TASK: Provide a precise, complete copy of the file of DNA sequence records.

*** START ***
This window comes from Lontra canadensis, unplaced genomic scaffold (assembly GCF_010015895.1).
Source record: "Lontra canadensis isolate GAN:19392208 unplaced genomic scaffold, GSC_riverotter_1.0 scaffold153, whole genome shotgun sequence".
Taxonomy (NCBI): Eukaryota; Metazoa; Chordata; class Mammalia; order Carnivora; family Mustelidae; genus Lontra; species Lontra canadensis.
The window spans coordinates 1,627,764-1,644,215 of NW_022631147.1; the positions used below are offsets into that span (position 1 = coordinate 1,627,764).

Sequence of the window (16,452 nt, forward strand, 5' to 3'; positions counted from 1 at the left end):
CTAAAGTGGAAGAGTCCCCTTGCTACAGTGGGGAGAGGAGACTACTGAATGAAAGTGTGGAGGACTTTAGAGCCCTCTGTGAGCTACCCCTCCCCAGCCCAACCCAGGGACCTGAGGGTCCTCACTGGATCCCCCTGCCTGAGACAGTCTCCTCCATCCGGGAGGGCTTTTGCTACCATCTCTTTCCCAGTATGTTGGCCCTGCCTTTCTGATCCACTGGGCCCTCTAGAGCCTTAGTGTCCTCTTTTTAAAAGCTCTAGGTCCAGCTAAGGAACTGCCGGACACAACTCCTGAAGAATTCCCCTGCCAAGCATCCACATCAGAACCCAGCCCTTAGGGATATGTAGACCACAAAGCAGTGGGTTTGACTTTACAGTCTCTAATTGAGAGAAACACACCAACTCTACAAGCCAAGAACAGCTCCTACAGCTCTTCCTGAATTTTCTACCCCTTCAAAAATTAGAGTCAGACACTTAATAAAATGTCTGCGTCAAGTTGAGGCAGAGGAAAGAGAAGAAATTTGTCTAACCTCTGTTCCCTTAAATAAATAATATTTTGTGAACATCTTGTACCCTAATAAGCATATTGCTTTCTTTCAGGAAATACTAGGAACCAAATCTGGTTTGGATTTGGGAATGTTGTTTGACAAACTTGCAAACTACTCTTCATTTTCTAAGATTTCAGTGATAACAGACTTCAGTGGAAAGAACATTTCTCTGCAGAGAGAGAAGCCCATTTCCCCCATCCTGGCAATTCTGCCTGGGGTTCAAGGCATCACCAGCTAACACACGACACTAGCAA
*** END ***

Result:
This window comes from Lontra canadensis, unplaced genomic scaffold (assembly GCF_010015895.1).
Source record: "Lontra canadensis isolate GAN:19392208 unplaced genomic scaffold, GSC_riverotter_1.0 scaffold153, whole genome shotgun sequence".
Taxonomy (NCBI): Eukaryota; Metazoa; Chordata; class Mammalia; order Carnivora; family Mustelidae; genus Lontra; species Lontra canadensis.
The window spans coordinates 1,627,764-1,644,215 of NW_022631147.1; the positions used below are offsets into that span (position 1 = coordinate 1,627,764).

Sequence of the window (16,452 nt, forward strand, 5' to 3'; positions counted from 1 at the left end):
CTAAAGTGGAAGAGTCCCCTTGCTACAGTGGGGAGAGGAGACTACTGAATGAAAGTGTGGAGGACTTTAGAGCCCTCTGTGAGCTACCCCTCCCCAGCCCAACCCAGGGACCTGAGGGTCCTCACTGGATCCCCCTGCCTGAGACAGTCTCCTCCATCCGGGAGGGCTTTTGCTACCATCTCTTTCCCAGTATGTTGGCCCTGCCTTTCTGATCCACTGGGCCCTCTAGAGCCTTAGTGTCCTCTTTTTAAAAGCTCTAGGTCCAGCTAAGGAACTGCCGGACACAACTCCTGAAGAATTCCCCTGCCAAGCATCCACATCAGAACCCAGCCCTTAGGGATATGTAGACCACAAAGCAGTGGGTTTGACTTTACAGTCTCTAATTGAGAGAAACACACCAACTCTACAAGCCAAGAACAGCTCCTACAGCTCTTCCTGAATTTTCTACCCCTTCAAAAATTAGAGTCAGACACTTAATAAAATGTCTGCGTCAAGTTGAGGCAGAGGAAAGAGAAGAAATTTGTCTAACCTCTGTTCCCTTAAATAAATAATATTTTGTGAACATCTTGTACCCTAATAAGCATATTGCTTTCTTTCAGGAAATACTAGGAACCAAATCTGGTTTGGATTTGGGAATGTTGTTTGACAAACTTGCAAACTACTCTTCATTTTCTAAGATTTCAGTGATAACAGACTTCAGTGGAAAGAACATTTCTCTGCAGAGAGAGAAGCCCATTTCCCCCATCCTGGCAATTCTGCCTGGGGTTCAAGGCATCACCAGCTAACACACGACACTAGCAA